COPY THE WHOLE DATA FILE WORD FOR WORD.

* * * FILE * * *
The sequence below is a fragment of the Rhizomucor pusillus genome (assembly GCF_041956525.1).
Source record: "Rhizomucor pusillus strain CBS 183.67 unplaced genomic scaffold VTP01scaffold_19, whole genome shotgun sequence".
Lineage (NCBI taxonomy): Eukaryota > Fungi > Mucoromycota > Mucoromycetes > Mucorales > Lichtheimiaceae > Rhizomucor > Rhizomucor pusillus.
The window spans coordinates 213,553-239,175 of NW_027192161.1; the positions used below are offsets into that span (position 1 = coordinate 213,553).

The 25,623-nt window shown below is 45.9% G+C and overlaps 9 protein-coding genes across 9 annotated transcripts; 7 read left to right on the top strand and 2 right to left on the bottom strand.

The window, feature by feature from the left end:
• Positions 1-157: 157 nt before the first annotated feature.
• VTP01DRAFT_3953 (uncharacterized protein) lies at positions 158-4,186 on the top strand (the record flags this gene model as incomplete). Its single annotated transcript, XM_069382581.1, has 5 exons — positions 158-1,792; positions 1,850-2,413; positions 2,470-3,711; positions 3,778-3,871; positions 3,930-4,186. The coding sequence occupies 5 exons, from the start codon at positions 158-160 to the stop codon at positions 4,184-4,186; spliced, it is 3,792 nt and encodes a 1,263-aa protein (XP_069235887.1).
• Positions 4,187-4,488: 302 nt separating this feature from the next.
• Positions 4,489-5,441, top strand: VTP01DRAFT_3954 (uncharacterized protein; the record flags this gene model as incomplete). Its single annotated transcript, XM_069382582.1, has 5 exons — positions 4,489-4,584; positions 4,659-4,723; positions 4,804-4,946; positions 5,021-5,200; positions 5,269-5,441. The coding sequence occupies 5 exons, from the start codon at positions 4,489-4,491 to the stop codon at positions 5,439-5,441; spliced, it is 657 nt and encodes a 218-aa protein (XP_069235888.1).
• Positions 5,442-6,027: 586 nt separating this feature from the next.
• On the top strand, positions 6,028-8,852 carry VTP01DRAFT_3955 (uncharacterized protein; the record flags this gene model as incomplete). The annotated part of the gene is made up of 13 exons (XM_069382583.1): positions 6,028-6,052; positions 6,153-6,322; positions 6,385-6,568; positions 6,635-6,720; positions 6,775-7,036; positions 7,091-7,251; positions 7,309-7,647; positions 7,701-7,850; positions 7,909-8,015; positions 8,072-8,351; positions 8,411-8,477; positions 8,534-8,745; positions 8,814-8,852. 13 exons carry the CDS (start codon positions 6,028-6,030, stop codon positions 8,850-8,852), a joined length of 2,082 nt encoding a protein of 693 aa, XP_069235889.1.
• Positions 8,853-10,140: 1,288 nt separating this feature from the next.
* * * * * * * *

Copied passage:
The sequence below is a fragment of the Rhizomucor pusillus genome (assembly GCF_041956525.1).
Source record: "Rhizomucor pusillus strain CBS 183.67 unplaced genomic scaffold VTP01scaffold_19, whole genome shotgun sequence".
Lineage (NCBI taxonomy): Eukaryota > Fungi > Mucoromycota > Mucoromycetes > Mucorales > Lichtheimiaceae > Rhizomucor > Rhizomucor pusillus.
The window spans coordinates 213,553-239,175 of NW_027192161.1; the positions used below are offsets into that span (position 1 = coordinate 213,553).

The 25,623-nt window shown below is 45.9% G+C and overlaps 9 protein-coding genes across 9 annotated transcripts; 7 read left to right on the top strand and 2 right to left on the bottom strand.

The window, feature by feature from the left end:
• Positions 1-157: 157 nt before the first annotated feature.
• VTP01DRAFT_3953 (uncharacterized protein) lies at positions 158-4,186 on the top strand (the record flags this gene model as incomplete). Its single annotated transcript, XM_069382581.1, has 5 exons — positions 158-1,792; positions 1,850-2,413; positions 2,470-3,711; positions 3,778-3,871; positions 3,930-4,186. The coding sequence occupies 5 exons, from the start codon at positions 158-160 to the stop codon at positions 4,184-4,186; spliced, it is 3,792 nt and encodes a 1,263-aa protein (XP_069235887.1).
• Positions 4,187-4,488: 302 nt separating this feature from the next.
• Positions 4,489-5,441, top strand: VTP01DRAFT_3954 (uncharacterized protein; the record flags this gene model as incomplete). Its single annotated transcript, XM_069382582.1, has 5 exons — positions 4,489-4,584; positions 4,659-4,723; positions 4,804-4,946; positions 5,021-5,200; positions 5,269-5,441. The coding sequence occupies 5 exons, from the start codon at positions 4,489-4,491 to the stop codon at positions 5,439-5,441; spliced, it is 657 nt and encodes a 218-aa protein (XP_069235888.1).
• Positions 5,442-6,027: 586 nt separating this feature from the next.
• On the top strand, positions 6,028-8,852 carry VTP01DRAFT_3955 (uncharacterized protein; the record flags this gene model as incomplete). The annotated part of the gene is made up of 13 exons (XM_069382583.1): positions 6,028-6,052; positions 6,153-6,322; positions 6,385-6,568; positions 6,635-6,720; positions 6,775-7,036; positions 7,091-7,251; positions 7,309-7,647; positions 7,701-7,850; positions 7,909-8,015; positions 8,072-8,351; positions 8,411-8,477; positions 8,534-8,745; positions 8,814-8,852. 13 exons carry the CDS (start codon positions 6,028-6,030, stop codon positions 8,850-8,852), a joined length of 2,082 nt encoding a protein of 693 aa, XP_069235889.1.
• Positions 8,853-10,140: 1,288 nt separating this feature from the next.